Last week I saw the face of America’s future, and it was a good one. Most of us know Youngstown, Ohio, for everything it has lost over the years; now, we can take a cue from something it has gained. Get to know the new mayor, Jay Williams. In 1999, my colleagues and I wrote a report with the support of the Charles Stewart Mott Foundation about Youngstown, entitled Waiting for the Future. Back then Youngstown was a community stuck in place, mired by parochialism and mistrust. One man there told me, “I don’t see much hope here.” Others said they were waiting for a knight in shining armor to ride into town and save them. Not exactly a recipe for progress.
Today, much work remains to be done. Just drive around town – as I did with my host Margaret Murphy, the courageous executive director of Wick Neighbors, Inc, a community development corporation – and you’ll still see a town in trouble.
When I recently returned to speak in Youngstown to give an update on the community’s progress, over 300 people turned out. The progress people have made there is a story of perseverance winning out over despair. There are lots of signs of progress, impressive signs. I look forward to telling you more about Youngstown’s promising journey in the future.
But, for now, allow me simply to extol the good news story of Jay Williams. Last November, the people of Youngstown, in yet another sign of grabbing hold of their own future, turned from establishment party politicians to elect Williams. Merely turning away from the power-holders would have been something to note. But, the people did something more than that: they elected a young man (Williams is his early thirties), the first ever African-American mayor in Youngstown, and the first independent in 80 years.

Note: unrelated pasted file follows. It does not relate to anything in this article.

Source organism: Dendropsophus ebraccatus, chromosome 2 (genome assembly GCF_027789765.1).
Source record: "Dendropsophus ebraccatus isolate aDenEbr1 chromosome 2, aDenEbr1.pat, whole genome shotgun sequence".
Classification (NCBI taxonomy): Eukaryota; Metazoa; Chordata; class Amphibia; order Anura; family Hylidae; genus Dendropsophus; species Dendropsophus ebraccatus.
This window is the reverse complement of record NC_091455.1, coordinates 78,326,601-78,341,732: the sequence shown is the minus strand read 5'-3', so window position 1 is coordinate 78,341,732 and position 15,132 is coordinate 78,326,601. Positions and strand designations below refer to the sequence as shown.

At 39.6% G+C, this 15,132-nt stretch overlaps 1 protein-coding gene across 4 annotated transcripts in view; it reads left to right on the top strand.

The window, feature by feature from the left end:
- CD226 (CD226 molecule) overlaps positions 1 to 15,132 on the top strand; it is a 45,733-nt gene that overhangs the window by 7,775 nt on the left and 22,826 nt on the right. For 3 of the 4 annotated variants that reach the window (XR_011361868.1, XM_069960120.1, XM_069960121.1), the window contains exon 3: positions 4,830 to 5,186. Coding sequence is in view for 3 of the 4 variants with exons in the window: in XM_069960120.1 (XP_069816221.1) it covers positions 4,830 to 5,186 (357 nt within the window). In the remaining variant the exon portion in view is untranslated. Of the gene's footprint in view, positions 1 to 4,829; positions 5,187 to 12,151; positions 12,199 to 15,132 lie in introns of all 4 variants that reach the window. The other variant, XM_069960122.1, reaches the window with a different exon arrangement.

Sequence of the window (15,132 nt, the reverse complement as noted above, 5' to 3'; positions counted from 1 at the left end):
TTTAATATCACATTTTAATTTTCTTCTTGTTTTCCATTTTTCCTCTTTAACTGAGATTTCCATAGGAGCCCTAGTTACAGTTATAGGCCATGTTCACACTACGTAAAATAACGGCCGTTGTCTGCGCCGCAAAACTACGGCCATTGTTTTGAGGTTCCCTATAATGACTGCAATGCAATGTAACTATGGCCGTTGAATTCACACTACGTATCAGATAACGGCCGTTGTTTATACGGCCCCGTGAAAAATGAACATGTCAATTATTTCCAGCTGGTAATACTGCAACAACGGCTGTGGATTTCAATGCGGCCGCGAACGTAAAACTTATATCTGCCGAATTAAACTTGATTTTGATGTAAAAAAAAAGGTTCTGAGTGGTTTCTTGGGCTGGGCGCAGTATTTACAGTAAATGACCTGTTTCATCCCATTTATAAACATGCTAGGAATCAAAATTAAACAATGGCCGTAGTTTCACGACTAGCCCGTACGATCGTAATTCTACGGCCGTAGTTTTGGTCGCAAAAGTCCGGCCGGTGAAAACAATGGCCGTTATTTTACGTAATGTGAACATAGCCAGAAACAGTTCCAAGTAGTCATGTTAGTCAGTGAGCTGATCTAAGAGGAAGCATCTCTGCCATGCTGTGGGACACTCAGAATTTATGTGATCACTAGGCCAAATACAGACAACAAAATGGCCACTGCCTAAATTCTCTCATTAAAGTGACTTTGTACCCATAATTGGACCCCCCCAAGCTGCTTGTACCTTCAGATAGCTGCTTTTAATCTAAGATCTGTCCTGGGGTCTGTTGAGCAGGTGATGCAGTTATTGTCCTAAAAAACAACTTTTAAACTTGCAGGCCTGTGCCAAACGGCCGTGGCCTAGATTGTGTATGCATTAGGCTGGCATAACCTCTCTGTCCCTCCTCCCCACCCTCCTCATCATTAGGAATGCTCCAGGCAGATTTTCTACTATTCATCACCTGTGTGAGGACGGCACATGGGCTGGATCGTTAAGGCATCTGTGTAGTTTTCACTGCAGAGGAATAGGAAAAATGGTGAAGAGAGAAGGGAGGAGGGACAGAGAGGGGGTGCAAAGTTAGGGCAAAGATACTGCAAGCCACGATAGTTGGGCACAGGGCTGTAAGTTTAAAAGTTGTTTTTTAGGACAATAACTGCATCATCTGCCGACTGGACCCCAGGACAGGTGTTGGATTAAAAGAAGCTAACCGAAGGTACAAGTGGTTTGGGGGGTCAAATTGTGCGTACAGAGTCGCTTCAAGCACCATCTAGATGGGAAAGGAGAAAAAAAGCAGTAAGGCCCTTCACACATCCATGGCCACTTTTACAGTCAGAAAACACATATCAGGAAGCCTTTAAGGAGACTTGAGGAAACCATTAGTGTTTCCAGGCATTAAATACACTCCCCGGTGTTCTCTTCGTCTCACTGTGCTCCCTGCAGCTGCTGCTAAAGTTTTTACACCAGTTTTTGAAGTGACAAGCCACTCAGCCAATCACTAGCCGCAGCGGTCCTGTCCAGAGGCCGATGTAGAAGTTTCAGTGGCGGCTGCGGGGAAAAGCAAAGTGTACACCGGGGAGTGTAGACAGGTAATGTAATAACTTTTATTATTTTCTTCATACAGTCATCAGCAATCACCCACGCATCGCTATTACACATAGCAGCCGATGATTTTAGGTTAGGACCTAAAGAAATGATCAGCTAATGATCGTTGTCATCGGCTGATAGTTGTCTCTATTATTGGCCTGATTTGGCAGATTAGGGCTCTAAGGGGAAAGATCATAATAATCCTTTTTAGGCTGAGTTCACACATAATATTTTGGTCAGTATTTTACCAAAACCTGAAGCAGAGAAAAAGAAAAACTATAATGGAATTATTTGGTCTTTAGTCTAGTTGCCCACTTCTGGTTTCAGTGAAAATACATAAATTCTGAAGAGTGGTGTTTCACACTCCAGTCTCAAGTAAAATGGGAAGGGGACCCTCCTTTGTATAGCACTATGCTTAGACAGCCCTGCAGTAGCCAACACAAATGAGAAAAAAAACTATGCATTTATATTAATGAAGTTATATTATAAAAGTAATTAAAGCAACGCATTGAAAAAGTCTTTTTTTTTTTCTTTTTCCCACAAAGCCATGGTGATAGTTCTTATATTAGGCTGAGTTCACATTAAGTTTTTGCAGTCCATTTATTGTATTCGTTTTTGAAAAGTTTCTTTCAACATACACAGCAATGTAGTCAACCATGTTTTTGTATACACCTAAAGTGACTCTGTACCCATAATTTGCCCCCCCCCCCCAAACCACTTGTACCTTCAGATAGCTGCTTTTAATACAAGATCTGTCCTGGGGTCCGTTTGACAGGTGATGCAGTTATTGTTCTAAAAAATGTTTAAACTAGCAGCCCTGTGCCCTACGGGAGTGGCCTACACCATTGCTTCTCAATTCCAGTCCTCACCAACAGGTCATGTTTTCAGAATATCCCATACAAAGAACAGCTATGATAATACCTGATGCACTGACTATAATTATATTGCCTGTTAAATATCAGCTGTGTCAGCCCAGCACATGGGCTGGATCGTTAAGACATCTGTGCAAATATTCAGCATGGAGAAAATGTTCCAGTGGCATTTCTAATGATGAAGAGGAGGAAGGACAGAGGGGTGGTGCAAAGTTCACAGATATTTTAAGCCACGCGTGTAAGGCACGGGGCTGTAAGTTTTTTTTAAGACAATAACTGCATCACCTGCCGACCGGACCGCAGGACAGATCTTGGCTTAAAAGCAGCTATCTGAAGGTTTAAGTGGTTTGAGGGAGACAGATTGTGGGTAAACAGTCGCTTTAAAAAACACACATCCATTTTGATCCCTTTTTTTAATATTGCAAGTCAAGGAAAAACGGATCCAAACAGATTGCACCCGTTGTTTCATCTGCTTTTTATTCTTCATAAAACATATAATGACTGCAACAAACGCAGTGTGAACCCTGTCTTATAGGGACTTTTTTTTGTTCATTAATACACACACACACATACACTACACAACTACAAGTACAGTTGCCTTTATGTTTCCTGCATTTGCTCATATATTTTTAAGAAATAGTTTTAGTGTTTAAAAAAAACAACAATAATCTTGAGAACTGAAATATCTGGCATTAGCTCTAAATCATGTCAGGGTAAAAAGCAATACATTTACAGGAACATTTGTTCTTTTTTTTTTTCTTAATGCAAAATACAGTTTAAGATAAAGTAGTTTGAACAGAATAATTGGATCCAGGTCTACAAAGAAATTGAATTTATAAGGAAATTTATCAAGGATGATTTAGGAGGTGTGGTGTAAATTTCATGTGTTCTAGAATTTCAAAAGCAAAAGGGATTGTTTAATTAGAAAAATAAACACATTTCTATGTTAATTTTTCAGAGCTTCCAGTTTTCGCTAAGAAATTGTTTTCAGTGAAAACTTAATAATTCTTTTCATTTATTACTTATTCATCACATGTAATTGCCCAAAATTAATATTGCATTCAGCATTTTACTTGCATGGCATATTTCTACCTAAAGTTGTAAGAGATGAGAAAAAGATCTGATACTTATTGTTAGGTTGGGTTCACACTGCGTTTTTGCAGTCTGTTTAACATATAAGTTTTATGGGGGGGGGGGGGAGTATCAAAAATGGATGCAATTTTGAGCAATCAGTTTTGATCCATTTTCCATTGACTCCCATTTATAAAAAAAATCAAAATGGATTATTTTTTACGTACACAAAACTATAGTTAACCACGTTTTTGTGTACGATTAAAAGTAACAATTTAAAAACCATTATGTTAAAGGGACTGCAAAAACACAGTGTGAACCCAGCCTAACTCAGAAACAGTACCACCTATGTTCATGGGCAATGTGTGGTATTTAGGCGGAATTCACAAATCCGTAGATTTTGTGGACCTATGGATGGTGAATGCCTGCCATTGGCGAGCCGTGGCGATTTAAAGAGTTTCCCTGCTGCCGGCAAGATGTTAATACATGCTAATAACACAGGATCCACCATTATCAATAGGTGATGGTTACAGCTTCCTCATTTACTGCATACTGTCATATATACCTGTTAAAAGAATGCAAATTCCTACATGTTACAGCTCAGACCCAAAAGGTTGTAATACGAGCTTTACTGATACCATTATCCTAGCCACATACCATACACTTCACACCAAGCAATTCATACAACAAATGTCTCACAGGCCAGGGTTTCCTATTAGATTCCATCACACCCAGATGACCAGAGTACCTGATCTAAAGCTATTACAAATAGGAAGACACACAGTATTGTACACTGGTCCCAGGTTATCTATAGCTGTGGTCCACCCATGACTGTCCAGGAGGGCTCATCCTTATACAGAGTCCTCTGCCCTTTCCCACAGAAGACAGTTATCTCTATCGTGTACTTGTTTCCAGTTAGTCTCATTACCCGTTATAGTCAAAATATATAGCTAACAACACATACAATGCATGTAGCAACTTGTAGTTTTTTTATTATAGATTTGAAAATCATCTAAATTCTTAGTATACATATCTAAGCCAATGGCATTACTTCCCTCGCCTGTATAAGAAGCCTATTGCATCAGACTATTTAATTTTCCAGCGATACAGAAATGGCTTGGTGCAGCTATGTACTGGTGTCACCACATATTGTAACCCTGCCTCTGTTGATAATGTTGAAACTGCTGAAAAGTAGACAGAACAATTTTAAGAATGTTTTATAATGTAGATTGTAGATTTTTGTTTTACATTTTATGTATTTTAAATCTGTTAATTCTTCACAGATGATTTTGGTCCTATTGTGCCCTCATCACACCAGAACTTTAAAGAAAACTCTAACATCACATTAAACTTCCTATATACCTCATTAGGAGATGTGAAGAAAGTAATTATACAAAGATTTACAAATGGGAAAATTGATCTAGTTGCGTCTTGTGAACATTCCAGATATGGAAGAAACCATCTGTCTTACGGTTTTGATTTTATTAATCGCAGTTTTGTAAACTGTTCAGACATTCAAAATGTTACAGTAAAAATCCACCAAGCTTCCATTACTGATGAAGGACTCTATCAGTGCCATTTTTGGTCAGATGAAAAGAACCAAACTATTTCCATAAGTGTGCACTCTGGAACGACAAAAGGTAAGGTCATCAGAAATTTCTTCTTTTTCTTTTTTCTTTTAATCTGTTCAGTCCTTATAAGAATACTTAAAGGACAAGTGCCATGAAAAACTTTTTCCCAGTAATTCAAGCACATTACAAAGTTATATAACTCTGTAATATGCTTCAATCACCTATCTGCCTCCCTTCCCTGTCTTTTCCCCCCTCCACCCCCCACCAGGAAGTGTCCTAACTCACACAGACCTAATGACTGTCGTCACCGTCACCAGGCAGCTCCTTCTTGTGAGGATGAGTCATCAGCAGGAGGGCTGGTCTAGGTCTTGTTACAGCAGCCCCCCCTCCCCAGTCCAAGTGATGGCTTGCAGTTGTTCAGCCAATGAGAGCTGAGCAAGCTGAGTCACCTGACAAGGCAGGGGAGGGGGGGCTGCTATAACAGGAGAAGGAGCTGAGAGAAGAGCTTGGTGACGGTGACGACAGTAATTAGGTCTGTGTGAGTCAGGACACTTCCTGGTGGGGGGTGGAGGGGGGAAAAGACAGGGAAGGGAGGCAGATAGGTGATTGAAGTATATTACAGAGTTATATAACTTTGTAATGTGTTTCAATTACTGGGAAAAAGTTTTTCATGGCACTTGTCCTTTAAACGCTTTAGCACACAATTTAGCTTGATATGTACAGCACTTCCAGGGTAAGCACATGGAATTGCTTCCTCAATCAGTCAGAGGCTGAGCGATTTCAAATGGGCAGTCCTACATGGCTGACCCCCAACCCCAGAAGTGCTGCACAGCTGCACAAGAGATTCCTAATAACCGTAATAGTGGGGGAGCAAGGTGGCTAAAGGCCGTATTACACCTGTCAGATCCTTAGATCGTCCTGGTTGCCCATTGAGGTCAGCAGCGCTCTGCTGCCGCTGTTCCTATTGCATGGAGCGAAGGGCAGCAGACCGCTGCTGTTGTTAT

What other city in America can boast as much?
To hear Williams speak is to hear someone seamlessly combine inspiration and policy moxie. He belongs to a cadre of young African-American leaders – including Barak Obama, the U.S. senator from Illinois, and Cory Booker, the odds-on favorite to be the next mayor of Newark. But he is even more than that; he is a new breed of elected official in America who is putting politics as usual aside and offering authentic hope.
People in Youngstown – old and young, white and black, old-timer and new comer – described Williams to me as honest and hardworking. He is someone, they say, who exhibits a depth of sincerity. He is a roll-up-the-sleeves kind of guy. And he is someone who speaks from the heart and leaves the doublespeak behind.
In the local Business-Journal he was quoted as saying, “I never want to overpromise. I would rather underpromise and overdeliver.” The article went on to quote Williams as saying, “we must be realistic” about the pace and scope of what can be accomplished.
There is so much wrong in politics and public life today, and the people of Youngstown are as quick to point that out to me as folks in any town. But they were also quick to highlight Jay Williams. And yet, he’s not the knight in shining armor that people told me they were waiting for in 1999. He sees his own role as one of many leaders – indeed, as one of many people – who will steer Youngstown into its future.
I have said here many times that I believe each of us must stand by leaders who exhibit authentic hope in what they say and do. They need our support. I’m glad to support Jay Williams.